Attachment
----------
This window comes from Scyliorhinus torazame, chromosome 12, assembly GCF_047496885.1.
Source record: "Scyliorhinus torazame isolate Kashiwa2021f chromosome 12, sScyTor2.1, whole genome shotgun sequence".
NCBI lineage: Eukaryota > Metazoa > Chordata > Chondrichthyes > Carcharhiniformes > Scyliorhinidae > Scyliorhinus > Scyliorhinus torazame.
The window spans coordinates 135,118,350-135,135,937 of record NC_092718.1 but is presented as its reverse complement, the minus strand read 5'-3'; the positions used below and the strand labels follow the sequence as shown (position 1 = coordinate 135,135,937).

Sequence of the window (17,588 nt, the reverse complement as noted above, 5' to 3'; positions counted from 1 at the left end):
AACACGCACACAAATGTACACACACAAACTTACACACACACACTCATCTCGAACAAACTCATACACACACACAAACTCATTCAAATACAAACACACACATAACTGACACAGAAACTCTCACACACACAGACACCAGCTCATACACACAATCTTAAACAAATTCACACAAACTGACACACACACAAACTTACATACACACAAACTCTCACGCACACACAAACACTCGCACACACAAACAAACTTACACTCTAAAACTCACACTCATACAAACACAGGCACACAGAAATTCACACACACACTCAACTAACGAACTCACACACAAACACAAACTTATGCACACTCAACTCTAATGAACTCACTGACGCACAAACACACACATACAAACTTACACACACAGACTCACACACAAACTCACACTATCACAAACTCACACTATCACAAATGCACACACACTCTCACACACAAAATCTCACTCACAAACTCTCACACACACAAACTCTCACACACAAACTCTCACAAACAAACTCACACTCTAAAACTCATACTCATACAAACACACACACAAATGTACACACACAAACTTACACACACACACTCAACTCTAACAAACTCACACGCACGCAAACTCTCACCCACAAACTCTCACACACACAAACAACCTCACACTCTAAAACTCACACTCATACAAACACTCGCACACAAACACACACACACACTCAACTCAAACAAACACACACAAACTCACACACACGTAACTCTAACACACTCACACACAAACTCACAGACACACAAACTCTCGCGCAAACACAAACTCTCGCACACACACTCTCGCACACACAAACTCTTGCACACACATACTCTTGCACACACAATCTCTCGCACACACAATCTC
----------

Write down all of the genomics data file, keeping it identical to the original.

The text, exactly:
This window comes from Scyliorhinus torazame, chromosome 12, assembly GCF_047496885.1.
Source record: "Scyliorhinus torazame isolate Kashiwa2021f chromosome 12, sScyTor2.1, whole genome shotgun sequence".
NCBI lineage: Eukaryota > Metazoa > Chordata > Chondrichthyes > Carcharhiniformes > Scyliorhinidae > Scyliorhinus > Scyliorhinus torazame.
The window spans coordinates 135,118,350-135,135,937 of record NC_092718.1 but is presented as its reverse complement, the minus strand read 5'-3'; the positions used below and the strand labels follow the sequence as shown (position 1 = coordinate 135,135,937).

Sequence of the window (17,588 nt, the reverse complement as noted above, 5' to 3'; positions counted from 1 at the left end):
AACACGCACACAAATGTACACACACAAACTTACACACACACACTCATCTCGAACAAACTCATACACACACACAAACTCATTCAAATACAAACACACACATAACTGACACAGAAACTCTCACACACACAGACACCAGCTCATACACACAATCTTAAACAAATTCACACAAACTGACACACACACAAACTTACATACACACAAACTCTCACGCACACACAAACACTCGCACACACAAACAAACTTACACTCTAAAACTCACACTCATACAAACACAGGCACACAGAAATTCACACACACACTCAACTAACGAACTCACACACAAACACAAACTTATGCACACTCAACTCTAATGAACTCACTGACGCACAAACACACACATACAAACTTACACACACAGACTCACACACAAACTCACACTATCACAAACTCACACTATCACAAATGCACACACACTCTCACACACAAAATCTCACTCACAAACTCTCACACACACAAACTCTCACACACAAACTCTCACAAACAAACTCACACTCTAAAACTCATACTCATACAAACACACACACAAATGTACACACACAAACTTACACACACACACTCAACTCTAACAAACTCACACGCACGCAAACTCTCACCCACAAACTCTCACACACACAAACAACCTCACACTCTAAAACTCACACTCATACAAACACTCGCACACAAACACACACACACACTCAACTCAAACAAACACACACAAACTCACACACACGTAACTCTAACACACTCACACACAAACTCACAGACACACAAACTCTCGCGCAAACACAAACTCTCGCACACACACTCTCGCACACACAAACTCTTGCACACACATACTCTTGCACACACAATCTCTCGCACACACAATCTC